Alchemilla mollis is a perfect filler for some contrasting green, and for a splash of light two pretty Aquilegias. I am afraid I can‘t tell the difference, but the labels say one is Kristall and the other is Yellow Queen. The orange flower is Hawkweed, Hieracium x rubrum.

I love the wild yellow Hawkweed we see around here, so added this orange one to the herb bed in the hope it will spread. After all, it IS a weed! 😜

The colours of these flowers are a lovely contrast to the pinks and blues in the Butterfly Bed right now and are creating a warm glow on my dining table. And now, over 24 hours after being cut, the poppies and geums are still glowing and are apparently happy in the vase.

 😃

What is glowing in your garden today?

Have a great week!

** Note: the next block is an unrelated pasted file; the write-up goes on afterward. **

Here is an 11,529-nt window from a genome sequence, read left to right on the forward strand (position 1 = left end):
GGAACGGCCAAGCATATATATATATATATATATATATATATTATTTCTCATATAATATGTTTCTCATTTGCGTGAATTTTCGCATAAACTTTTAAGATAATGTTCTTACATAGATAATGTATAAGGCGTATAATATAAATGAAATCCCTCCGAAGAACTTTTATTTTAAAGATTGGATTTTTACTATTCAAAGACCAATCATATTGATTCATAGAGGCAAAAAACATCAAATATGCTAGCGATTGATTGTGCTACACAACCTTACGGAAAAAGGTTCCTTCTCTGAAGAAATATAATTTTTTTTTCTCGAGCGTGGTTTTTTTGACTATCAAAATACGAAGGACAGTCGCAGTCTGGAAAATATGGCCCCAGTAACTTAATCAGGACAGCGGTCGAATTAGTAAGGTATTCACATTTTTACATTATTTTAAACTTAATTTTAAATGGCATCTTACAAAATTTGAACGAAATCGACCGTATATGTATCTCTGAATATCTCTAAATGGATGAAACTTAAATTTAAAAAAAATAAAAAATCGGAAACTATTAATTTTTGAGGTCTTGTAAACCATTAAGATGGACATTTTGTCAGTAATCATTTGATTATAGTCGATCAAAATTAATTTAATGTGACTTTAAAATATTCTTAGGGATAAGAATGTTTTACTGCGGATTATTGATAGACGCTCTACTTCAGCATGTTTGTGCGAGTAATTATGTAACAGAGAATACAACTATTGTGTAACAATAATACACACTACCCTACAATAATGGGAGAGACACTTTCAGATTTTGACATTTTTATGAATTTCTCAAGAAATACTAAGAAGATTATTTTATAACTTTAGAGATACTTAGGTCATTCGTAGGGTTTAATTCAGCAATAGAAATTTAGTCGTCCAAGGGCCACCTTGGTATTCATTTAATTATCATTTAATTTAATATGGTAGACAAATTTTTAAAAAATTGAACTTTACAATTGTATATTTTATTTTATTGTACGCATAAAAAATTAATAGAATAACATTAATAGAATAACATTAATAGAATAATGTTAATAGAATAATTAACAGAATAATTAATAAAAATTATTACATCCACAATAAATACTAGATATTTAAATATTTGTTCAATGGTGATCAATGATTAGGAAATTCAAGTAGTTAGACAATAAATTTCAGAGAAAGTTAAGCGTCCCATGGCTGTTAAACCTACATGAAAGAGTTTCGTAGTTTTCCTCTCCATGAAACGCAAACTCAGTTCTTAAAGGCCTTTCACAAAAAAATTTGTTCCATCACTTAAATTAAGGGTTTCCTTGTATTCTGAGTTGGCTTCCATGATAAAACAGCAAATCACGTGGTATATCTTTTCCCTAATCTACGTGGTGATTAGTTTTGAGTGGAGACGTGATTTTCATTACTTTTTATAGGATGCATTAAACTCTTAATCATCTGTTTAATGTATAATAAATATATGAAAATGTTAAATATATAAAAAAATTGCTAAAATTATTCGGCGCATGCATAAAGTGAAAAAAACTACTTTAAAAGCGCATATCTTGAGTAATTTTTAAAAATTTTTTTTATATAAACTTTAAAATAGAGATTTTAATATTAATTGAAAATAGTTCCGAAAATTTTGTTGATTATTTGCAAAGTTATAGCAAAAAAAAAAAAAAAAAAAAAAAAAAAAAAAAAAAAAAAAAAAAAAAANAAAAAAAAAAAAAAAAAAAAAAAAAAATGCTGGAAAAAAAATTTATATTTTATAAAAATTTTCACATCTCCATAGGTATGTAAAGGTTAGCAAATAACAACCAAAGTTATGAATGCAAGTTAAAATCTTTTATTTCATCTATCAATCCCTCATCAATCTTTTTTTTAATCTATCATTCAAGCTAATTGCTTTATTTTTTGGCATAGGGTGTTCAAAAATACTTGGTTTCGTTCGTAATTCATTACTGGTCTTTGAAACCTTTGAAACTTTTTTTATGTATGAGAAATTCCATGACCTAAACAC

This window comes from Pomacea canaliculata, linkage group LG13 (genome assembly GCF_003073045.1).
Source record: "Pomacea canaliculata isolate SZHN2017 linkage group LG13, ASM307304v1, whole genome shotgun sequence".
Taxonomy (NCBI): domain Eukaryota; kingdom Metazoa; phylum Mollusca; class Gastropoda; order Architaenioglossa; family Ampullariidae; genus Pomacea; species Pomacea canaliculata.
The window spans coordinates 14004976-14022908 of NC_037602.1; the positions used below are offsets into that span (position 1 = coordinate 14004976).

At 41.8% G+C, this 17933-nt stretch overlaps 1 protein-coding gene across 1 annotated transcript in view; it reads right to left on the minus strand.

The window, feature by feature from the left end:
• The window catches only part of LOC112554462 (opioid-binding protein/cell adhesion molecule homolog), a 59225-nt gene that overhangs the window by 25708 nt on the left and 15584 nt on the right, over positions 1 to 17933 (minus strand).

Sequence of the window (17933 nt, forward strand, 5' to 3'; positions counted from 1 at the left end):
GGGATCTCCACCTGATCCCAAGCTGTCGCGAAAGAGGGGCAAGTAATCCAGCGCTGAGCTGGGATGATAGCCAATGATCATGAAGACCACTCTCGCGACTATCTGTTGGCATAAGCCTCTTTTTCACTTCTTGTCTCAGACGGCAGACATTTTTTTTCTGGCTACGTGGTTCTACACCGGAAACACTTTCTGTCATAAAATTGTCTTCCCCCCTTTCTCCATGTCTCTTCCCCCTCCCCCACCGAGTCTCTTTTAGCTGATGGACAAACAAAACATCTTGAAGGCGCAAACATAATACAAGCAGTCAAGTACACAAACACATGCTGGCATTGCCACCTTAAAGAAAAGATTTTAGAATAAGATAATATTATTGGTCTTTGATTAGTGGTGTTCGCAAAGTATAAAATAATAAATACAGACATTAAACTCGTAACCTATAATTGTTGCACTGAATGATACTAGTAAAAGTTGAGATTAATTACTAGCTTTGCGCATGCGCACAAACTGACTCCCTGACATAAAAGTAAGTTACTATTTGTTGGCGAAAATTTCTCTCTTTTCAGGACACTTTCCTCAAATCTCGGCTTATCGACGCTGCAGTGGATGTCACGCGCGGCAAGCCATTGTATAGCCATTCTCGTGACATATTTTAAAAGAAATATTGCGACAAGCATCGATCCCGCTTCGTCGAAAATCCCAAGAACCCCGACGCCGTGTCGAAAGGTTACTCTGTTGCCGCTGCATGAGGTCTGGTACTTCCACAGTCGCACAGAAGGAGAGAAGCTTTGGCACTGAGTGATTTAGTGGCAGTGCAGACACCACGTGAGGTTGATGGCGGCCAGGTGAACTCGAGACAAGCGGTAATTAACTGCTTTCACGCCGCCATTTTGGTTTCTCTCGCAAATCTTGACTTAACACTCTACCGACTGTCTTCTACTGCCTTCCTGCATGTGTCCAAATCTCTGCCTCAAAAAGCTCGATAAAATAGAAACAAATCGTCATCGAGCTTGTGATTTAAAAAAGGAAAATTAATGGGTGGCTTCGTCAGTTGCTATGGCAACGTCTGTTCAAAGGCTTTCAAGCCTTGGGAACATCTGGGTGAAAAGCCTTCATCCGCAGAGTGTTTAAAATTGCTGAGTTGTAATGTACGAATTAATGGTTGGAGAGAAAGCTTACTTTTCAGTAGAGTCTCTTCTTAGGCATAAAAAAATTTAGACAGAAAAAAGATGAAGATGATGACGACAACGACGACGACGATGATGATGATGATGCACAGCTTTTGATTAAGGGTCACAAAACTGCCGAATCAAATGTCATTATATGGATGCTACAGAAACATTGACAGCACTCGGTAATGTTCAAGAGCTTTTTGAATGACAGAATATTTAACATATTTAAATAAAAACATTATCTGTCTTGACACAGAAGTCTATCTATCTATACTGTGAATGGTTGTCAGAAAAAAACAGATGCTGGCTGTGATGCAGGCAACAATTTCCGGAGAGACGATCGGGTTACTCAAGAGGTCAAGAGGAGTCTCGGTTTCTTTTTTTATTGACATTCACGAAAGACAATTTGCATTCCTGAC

In a Vase on Monday: Meadow flowers

On the edge of the woods and the perimeters of the garden there are lots of pretty meadow flowers and grasses opening. Some of the grasses are as pretty as the flowers with a reddish tinge to them, so I picked a mixture for my vase this week.

 

On the left are some of the remaining Moon Daisies from last week‘s vase, in my cornflower teapot. On the right, two Purple Rain Alliums that had disappeared beneath an ambitious Euphorbia and a single Scabiosa that got cut off by mistake. And in the middle the meadow flowers.

Harebells…

Cow parsley and bedstraw, ragged robin, buttercups and daisies and a few grasses…

The elderflowers and dog roses are also in flower already. I shall be making elderflower pancakes again soon. Doesn‘t time fly!😃

Thanks to Cathy at Rambling in the Garden for hosting this special Monday meme. 😃